Set against the backdrop of a decaying Pacific Northwest lumber town, Vera Violet is a debut that explores poverty, violence, and environmental degradation as played out in the young lives of a group of close-knit friends.
Peterson builds a class consciousness between poor rural whites and disenfranchised people of color living in urban areas. The novel offers no easy solutions but rather delves into the psychology of poverty and the vicious cycles that come with trying to survive. There's no preaching. Instead, Peterson brings life to a host of memorable characters whose struggles are seared into readers' brains. Vera Violet announces the arrival of a new writer who is comfortable with her craft and knows how to relay a story in vivid and affecting detail. Vera Violet packs a powerful punch.
... the markings of white supremacy are on Vera and her voyeuristic white gaze. [The way] Peterson writes of Vera’s experience listening to her students’ stories...is troubling—vague, with no concrete detail about who these children are, and fraught with the power inherent to whiteness. While realistic, it’s unclear whether the author intends for the reader to see this as problematic ... Vera Violet is poetic in its description of how capitalist society fails the poor ... The sense of place in the novel is palpable, the treatment of its characters empathetic and complex. Violence and grief saturate the forest of these words. The mosaic of Vera’s world is dark, but so is capitalism, which facilitates poverty and oppression. Vera Violet is a compelling read from a potent new voice.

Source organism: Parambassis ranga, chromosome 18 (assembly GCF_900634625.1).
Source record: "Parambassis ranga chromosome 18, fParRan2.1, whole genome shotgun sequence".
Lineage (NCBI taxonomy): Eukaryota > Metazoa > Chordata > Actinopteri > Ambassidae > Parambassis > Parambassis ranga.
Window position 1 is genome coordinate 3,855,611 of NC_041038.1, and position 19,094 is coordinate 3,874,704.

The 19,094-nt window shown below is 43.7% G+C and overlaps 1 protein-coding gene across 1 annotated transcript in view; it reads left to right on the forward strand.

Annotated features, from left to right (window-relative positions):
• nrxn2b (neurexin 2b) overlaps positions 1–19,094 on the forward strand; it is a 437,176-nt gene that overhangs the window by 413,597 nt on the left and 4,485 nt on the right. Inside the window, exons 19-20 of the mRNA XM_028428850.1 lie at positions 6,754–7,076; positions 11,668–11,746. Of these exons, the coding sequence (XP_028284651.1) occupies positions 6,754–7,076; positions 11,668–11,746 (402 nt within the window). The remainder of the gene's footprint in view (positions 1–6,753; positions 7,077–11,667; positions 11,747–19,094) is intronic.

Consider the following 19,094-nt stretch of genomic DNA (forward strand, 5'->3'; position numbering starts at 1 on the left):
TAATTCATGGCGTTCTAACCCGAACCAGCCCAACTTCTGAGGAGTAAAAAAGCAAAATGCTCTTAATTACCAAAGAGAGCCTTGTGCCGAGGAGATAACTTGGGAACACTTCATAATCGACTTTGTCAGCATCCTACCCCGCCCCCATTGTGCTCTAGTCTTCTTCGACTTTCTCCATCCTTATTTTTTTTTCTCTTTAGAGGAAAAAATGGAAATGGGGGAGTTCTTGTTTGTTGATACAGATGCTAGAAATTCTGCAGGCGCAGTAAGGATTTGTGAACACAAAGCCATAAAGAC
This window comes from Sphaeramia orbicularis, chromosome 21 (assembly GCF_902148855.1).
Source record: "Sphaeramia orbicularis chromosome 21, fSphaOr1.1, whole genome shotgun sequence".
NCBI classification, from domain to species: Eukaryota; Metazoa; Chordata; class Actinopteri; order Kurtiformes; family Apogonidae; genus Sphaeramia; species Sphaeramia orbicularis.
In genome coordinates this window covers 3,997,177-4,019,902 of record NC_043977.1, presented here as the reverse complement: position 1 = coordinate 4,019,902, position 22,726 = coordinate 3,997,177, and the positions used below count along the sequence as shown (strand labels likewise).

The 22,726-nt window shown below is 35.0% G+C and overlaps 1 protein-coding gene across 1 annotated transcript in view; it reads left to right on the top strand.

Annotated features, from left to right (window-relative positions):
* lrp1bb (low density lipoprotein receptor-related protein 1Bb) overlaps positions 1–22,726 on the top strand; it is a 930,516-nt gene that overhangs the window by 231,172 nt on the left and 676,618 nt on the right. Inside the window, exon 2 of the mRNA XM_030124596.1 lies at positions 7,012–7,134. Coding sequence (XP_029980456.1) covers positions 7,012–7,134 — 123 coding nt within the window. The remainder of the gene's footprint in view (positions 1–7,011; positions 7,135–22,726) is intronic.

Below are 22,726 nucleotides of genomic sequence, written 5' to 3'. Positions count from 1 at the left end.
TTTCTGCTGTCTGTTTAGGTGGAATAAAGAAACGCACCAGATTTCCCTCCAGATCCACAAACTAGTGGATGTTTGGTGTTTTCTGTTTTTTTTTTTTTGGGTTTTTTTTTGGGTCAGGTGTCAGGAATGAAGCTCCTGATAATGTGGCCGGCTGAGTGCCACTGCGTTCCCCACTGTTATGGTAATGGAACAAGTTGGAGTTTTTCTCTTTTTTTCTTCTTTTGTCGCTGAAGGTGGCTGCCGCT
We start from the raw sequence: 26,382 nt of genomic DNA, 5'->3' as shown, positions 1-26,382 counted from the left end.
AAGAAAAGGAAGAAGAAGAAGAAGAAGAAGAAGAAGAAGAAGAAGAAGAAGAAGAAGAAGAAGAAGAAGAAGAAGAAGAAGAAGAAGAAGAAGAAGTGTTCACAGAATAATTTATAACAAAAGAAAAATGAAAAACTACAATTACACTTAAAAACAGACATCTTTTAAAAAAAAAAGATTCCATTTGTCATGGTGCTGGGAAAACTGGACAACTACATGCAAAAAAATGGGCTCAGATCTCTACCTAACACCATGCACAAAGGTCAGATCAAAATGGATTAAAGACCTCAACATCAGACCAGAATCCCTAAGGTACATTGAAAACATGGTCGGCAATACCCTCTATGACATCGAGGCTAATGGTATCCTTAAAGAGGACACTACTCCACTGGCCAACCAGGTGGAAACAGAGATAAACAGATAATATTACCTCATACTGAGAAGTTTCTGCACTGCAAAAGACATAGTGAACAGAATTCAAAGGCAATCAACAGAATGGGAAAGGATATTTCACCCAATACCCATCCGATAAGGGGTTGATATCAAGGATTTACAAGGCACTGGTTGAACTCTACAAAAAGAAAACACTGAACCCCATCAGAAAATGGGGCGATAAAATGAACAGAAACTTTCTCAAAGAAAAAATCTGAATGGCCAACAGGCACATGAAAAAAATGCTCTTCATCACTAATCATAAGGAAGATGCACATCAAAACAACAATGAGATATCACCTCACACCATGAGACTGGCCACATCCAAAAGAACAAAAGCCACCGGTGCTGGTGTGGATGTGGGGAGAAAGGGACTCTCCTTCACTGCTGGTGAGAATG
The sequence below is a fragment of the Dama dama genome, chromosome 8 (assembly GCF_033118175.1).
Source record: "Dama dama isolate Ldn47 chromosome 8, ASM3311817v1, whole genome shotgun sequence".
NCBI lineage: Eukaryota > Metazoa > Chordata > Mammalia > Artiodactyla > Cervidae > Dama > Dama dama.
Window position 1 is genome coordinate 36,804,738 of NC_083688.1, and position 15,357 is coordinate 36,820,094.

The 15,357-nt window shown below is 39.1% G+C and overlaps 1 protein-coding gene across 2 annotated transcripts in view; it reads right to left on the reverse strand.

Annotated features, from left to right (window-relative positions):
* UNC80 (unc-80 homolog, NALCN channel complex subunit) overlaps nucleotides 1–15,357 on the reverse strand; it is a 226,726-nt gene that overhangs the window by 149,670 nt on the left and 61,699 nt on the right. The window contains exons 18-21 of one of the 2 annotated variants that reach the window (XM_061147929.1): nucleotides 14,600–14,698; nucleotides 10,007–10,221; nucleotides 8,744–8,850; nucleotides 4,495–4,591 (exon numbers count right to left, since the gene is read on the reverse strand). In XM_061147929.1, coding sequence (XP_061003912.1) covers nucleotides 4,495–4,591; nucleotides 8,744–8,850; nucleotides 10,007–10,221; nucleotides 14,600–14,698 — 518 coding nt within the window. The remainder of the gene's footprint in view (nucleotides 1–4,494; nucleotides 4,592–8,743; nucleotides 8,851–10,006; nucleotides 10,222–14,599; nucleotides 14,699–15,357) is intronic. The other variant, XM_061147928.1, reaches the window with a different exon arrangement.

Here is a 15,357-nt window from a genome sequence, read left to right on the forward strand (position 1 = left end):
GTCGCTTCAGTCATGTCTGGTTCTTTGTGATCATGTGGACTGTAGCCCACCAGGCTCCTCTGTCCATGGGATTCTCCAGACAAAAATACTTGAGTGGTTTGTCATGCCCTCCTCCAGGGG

Each chapter reads as a vignette, similar to Sandra Cisneros's The House on Mango Street, but with more despair ... Peterson's debut offers a realistic look at drug-riddled, poverty-stricken towns and lives yet is a difficult read, occasionally overwritten with near-constant metaphors and incredible sadness.